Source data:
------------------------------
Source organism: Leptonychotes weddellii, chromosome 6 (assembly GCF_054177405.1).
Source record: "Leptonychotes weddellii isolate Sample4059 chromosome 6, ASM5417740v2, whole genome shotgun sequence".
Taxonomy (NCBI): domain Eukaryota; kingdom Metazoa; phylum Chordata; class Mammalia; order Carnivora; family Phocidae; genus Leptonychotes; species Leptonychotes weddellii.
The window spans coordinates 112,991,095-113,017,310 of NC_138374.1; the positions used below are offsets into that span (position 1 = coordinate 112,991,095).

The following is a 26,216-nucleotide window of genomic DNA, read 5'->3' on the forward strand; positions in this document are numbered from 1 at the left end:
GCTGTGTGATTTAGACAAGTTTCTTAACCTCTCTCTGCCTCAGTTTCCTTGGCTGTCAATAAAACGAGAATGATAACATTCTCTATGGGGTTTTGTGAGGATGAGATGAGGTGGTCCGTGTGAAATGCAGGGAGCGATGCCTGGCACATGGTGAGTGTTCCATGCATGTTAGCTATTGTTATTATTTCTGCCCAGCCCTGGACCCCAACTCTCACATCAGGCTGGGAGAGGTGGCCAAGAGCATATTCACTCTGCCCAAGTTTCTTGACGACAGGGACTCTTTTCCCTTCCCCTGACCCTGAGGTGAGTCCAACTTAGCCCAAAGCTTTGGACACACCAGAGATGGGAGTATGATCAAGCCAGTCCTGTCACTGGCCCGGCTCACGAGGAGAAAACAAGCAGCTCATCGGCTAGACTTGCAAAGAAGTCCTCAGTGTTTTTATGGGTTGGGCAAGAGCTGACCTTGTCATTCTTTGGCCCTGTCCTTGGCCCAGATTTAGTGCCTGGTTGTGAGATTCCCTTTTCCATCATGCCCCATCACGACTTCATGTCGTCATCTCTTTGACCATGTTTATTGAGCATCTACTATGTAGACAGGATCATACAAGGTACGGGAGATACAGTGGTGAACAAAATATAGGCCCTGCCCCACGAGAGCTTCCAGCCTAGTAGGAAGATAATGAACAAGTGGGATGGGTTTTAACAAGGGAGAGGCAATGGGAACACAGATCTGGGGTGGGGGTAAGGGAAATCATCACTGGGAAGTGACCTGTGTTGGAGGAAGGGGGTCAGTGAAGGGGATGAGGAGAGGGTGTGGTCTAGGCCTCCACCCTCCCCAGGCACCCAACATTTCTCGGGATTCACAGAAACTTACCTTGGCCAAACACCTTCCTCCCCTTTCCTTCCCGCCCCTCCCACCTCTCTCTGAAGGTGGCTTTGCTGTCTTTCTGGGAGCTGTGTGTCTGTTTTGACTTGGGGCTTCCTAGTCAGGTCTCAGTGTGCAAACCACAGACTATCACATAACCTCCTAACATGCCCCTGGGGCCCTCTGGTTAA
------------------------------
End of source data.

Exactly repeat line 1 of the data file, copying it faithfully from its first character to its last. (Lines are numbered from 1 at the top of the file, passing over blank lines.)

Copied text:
Source organism: Leptonychotes weddellii, chromosome 6 (assembly GCF_054177405.1).